If there’s one area in the ProStar’s armoury that is vulnerable at the time of writing, it’s the lack of modern safety systems. The same truck in the home market [USA] sports the Bendix Wingman Fusion system as an option.

However, 8×4 ProStars are unique to New Zealand and are about to be validated to New Zealand specs. Intertruck has commissioned Knorr Bremse in Melbourne to test and validate the ProStar 8×4 models with the full Wingman Fusion suite, which includes its Collision Mitigation System. Intertruck confirms Wingman Fusion is now offered on all ProStar 6×4 and 8×4 models. ECAS on the second steer is incluided as part of the validation process.

Great news, but there’s no arguing there’s still huge demand for uncomplicated high-productivity trucks. And sales speak, Intertruck’s Kiwi assembly plant is currently running at capacity.

If you’re going to drive it…

Given the terrain, extracting maximum fuel efficiency is going to be challenging… well, I guess we’re saying that if the bar of expectation is set too high, it might be an anxiety-inducing path. A standard roster is an export ex-Putere Valley to Napier, then back for one into a local mill at Wairoa, and then a home load of export from one of the gangs south of Wairoa.

All three drivers over the two days had similar styles. The ProStars were kept humming along in the higher end of the tachometer at about 1600rpm to 1950rpm – in other words leaning on power. The nature of the country means lost impetus is never regained, or at least not until the next dip. It’s a battle of physics – mass and gravity – and an operator must decide where the lines of productivity and efficiency cross. There may only be seconds between one style and the next, but by the end of the day, a lot of seconds have added up.

To date, the ProStars are sitting about 1.41kpl (4.00mpg). If you were a linehaul operator, that’s probably not where you’d want it; in these conditions, that’s probably where it’s at for a truck with this make-up and work profile.

When your heart is in it

We left Napier with a thousand thoughts, the dominant one being there is not only many ways to skin a cat, but many different cats to skin. Forest plantations and woodlots come in endless shapes, sizes, and locations, and manufacture all types of logs. One truck configuration could never optimally serve all masters. Zac and Kane are both right; if the machines fit the purpose, just drive the doors off them. In fact, the key to ultimate efficiency is in the variation in trucks. With good despatching, both trucks will likely arrive portside with loads optimal for the lead they’ve been on.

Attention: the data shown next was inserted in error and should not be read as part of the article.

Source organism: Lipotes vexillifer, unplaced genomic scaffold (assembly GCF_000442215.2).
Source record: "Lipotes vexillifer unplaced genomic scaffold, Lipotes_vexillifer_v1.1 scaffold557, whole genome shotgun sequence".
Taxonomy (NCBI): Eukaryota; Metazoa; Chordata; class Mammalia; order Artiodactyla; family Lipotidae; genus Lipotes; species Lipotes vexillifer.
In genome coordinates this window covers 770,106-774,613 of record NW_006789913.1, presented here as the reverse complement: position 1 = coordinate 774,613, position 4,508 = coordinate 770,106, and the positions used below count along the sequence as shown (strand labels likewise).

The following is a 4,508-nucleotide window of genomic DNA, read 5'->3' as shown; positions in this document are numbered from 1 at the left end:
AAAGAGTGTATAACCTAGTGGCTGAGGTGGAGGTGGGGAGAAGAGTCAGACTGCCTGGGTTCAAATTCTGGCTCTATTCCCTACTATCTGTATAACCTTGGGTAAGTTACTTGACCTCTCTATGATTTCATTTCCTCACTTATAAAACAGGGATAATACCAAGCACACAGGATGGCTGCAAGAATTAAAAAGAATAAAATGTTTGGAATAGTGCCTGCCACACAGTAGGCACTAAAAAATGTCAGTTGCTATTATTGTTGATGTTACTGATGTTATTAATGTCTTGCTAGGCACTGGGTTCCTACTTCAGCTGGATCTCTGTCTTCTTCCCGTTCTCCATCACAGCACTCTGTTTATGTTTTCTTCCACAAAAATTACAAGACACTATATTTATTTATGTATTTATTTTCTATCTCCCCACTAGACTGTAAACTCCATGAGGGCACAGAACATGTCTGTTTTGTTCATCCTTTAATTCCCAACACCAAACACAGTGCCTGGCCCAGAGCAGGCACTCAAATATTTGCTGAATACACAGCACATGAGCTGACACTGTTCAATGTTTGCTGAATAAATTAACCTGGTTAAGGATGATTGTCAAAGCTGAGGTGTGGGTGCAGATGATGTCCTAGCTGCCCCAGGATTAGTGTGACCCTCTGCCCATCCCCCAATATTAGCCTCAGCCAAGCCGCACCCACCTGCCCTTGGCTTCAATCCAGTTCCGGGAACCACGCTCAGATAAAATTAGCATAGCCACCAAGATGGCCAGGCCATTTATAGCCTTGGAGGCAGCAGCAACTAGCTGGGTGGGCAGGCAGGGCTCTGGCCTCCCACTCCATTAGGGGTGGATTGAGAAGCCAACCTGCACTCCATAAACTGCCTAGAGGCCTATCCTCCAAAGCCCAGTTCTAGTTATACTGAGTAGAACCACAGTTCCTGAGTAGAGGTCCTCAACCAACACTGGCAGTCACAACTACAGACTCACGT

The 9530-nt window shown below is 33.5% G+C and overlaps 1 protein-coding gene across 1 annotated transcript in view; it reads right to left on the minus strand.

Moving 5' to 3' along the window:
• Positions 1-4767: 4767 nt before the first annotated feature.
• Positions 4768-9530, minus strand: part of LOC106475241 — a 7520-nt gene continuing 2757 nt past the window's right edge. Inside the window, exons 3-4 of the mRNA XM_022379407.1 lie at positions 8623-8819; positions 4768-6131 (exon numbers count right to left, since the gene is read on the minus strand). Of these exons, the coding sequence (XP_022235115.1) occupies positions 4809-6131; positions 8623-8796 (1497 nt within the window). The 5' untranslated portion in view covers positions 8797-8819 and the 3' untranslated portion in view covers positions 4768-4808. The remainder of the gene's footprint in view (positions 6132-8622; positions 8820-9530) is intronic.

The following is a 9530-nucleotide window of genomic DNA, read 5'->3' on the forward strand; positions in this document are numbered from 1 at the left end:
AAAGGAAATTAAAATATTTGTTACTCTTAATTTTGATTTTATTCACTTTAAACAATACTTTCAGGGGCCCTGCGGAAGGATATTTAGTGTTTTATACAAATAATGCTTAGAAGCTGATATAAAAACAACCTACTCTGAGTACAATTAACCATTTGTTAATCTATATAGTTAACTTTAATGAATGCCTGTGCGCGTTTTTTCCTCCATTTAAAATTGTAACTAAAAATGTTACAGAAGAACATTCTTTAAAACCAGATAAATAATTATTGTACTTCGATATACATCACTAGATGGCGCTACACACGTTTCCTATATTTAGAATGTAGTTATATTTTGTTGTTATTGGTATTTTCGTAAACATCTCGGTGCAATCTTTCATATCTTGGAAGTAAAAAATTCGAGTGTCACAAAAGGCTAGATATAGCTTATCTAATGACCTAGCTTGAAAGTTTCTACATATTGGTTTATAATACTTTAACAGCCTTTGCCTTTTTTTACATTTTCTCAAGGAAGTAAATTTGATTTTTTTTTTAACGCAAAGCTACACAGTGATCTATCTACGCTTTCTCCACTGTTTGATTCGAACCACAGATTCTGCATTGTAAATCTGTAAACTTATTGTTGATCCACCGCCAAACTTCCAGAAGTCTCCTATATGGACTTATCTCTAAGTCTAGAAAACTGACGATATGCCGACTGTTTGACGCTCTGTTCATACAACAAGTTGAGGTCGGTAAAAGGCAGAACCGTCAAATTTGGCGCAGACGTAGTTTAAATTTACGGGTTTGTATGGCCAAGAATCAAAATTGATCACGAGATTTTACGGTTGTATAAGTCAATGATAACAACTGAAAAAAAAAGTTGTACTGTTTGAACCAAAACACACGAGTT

As for the ProStar, I love great trucks that honour their past. Intertruck’s Hugh Green laughs when he says how he’s often jibed about S-Lines. “I’ll take that every day. They were great machines that made people a lot of money.”

There’s no denying there’s a love for old Inters as far back as the modern truck era goes. The regard exists because each product incarnation has served its owners well. Sound machines with competitive tare weights and front-line running gear have been the International niche for generations. The ProStar is roomy, quiet by comparison with its forebears, definitely cooler, and rides superbly, so there’s no question it’s an evolution. But it’s very much a driver’s machine; not over- complicated, fun to operate, there to get a job done, make its owner some dosh, and packing a mechanical armoury that keeps the other big fellas more than honest. And in that respect, it holds to everything the brand has ever been.